As for the 50% chance of working as a lawyer there are number of reasons for these numbers. One being not everyone reports all their info to their school when I graduated, passed the bar, and was working I simply never filled out the survey. I should have filled it out and meant to do it, but I didn't. There is no penalty for not submitting your paperwork it is completely voluntary and I think I like many people I didn't feel like spending my free time filing out an employment survey. 

On top of that there are a number of people who do not pass the bar, which often has a lot more to do with the individual than anything related to the school. If you don't pass the bar you can't work as a lawyer and even schools like Harvard do not have 100% bar passage rates. Even further still there a number of people who won't get hired because of their personality or other issues. For example I knew a guy in law school who got hired as a D.A, but he failed his drug test. The guy had a cocaine problem, which not the school's fault he. The guy graduated, passed the bar, but had a substance abuse problem. He couldn't get a job because of his personal cocaine problem and it was noting related to the school. Further still there are number of people who go to law school and simply don't want to be lawyers. Some people are extremely wealth and just want the intellectual challenge or want to go into business etc.

Bottom line is these employment numbers should be considered, but  you have realize there are far from full-proof. I went to a mediocre school and was offered a job right the day after getting bar results. This was not that long ago and I know plenty of people that also got jobs. However, I can tell you I was stressed out for 3 years about finding a job during law school and  in California you wait 4 months for bar results so after graduation I went 3 months of studying for the bar and another 4 months of waiting for results before I could work. Not to mention you get your results the week of Thanksgiving and realistically most employers do not hire around the Holiday season and the majority of my classmates did not get jobs until January. This was more than 9 months after graduation, but you can see why this 9 month number is flawed, because almost jobs depend on bar results, which you don't have until 7-8 months after graduation. Once you receive those results it will generally take a month or two to find a job.

I could go on and on, but the reality is many people do find legal jobs, but like any profession finding a job is difficult & stressful. If you really want to be a lawyer then go to law school, but realize it is not a guarantee of success, but the numbers you see from a lot of these places have a major agenda and are very skewed. I would highly recommend going to these different schools and contacting recent alumni. Many alumni are happy to talk about their experiences and you can gauge the credibility of the individuals yourself.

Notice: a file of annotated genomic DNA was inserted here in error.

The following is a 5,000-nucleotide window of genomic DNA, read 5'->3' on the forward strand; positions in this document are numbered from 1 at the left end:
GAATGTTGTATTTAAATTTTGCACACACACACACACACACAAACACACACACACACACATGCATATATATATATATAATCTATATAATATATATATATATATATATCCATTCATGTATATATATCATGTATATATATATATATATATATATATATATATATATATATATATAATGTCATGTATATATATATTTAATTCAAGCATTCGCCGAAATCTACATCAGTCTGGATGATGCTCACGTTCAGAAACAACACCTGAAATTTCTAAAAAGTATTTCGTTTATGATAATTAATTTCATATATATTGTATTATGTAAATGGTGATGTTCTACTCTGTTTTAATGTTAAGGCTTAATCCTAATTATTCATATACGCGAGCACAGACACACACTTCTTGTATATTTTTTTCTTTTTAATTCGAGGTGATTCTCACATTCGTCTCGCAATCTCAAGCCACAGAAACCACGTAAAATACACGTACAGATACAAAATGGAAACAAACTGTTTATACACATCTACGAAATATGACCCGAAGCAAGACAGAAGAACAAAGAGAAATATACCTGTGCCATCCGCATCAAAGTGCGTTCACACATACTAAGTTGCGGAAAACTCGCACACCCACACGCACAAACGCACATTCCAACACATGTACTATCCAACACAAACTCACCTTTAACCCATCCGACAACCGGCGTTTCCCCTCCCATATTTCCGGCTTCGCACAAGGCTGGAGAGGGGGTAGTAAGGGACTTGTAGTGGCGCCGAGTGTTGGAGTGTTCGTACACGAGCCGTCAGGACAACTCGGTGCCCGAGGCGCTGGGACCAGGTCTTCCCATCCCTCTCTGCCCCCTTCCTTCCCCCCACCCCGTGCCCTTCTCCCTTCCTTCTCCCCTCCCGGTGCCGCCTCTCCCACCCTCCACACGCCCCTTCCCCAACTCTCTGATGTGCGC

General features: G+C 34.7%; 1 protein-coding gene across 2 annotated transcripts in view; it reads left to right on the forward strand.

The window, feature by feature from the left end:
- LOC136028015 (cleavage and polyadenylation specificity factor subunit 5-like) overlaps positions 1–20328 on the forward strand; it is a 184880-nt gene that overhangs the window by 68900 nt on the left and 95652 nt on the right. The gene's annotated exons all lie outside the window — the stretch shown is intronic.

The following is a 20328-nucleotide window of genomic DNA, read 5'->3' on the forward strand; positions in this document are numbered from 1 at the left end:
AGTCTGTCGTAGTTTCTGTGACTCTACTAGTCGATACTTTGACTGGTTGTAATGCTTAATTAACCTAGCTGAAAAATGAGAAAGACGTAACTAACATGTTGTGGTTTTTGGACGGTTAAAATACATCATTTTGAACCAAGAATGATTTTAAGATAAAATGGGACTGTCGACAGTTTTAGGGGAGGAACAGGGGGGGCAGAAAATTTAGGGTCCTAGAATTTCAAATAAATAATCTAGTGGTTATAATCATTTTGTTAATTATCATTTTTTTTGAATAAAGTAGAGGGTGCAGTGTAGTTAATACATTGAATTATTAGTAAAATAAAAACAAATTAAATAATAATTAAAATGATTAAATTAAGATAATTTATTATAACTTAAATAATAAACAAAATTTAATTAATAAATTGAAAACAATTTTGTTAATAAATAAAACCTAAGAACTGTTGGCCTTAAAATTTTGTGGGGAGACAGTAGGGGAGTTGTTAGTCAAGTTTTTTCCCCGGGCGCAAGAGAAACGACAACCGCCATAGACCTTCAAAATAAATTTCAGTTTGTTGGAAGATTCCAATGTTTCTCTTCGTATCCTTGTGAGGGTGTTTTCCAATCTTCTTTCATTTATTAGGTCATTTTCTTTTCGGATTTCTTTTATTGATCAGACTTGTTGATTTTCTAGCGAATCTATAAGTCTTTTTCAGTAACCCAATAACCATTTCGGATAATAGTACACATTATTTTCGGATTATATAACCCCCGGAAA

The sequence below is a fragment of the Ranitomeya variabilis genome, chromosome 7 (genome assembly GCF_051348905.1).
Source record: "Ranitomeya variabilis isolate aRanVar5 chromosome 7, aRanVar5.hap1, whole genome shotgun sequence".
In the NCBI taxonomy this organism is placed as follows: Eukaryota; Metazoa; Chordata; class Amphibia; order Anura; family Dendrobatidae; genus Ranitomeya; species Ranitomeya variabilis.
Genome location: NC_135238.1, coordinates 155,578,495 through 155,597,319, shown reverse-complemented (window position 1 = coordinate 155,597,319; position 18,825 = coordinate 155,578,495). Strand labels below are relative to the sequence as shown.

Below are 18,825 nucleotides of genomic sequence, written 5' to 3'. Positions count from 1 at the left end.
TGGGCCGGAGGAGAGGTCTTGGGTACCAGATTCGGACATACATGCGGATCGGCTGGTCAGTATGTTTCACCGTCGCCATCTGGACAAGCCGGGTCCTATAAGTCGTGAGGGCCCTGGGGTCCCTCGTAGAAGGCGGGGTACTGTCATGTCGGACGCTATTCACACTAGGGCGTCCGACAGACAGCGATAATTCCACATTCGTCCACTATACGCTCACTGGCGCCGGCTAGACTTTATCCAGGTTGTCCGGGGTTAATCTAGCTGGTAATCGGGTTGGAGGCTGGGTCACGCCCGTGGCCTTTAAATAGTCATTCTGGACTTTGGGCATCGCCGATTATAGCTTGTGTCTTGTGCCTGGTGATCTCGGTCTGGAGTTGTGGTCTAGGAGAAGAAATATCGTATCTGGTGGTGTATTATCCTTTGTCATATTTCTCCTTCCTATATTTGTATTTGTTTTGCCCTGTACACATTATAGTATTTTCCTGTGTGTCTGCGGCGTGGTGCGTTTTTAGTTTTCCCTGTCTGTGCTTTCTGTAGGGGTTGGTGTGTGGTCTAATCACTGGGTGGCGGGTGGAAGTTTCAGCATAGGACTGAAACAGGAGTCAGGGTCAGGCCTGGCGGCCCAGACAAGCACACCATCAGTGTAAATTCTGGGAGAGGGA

Good luck on your legal career should you choose that path.

Anti09

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I will have to rebut Anit's statement and remember law school transparency is not exactly gospel. Furthermore, it only reports attorney salaries right after graduation and although it is true most lawyers start out making 40-60k,  after a few years of experience this number jumps significantly.

Law School Transparency is statistics.  It's the closest thing we have to an accurate picture of the legal market.  Statistics don't lie, and the statistics say that going to any of the schools OP is considering is not a good idea.  UArk isn't actually that awful (if OP is cool with AK and can go there on the cheap) but UM only places half their class into legal jobs, and Hofstra only places 40%.  Think about that - sticker cost at Hofstra is over $250,000, and it is more likely than not that OP will never work as a lawyer after graduation.  That's inexcusable.

livinglegend

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Statistics are not people so you are right they cannot lie, but they can be highly inaccurate. However, 50% of the time statistics are right every time :) . Lets take law school statistics for these schools and see how two different reports on the same school for the same year show entirely different results. 

Hofstra's LSAC reports indicates their 2012 class had  a 94% employment rate that is a statistic http://www.lsac.org/lsacresources/publications/2012og/aba2295.pdf

Law School Transparency says 75% are employed http://www.lstscorereports.com/?school=hofstra&show=chars

Which one is right? Both of these sites have agendas and it is not surprising the numbers slide in their favor. If you actually become a lawyer and litigate a case you will see two "experts" say the exact opposite thing using statistics.

With that said I am a fan of law school transparency and shedding some reality, but as I stated above their report is not Gospel. Furthermore, finding a job is very personal to the individual I can tell you there were some people that were complete morons at my school who I would not trust to feed my cat and certainly would never want to be my lawyer.  One guy just didn't show up for interviews he would get and if he did show up he wouldn't bring in a resume or dress for the job. If you went to Harvard and conducted yourself in that manner your not getting hired.

I could continue discussing it, but the bottom line is if you go to law school, graduate, and pass the bar you are a lawyer. What you do with your license to practice law and how successful you are depends a lot more on yourself than any school name printed on your diploma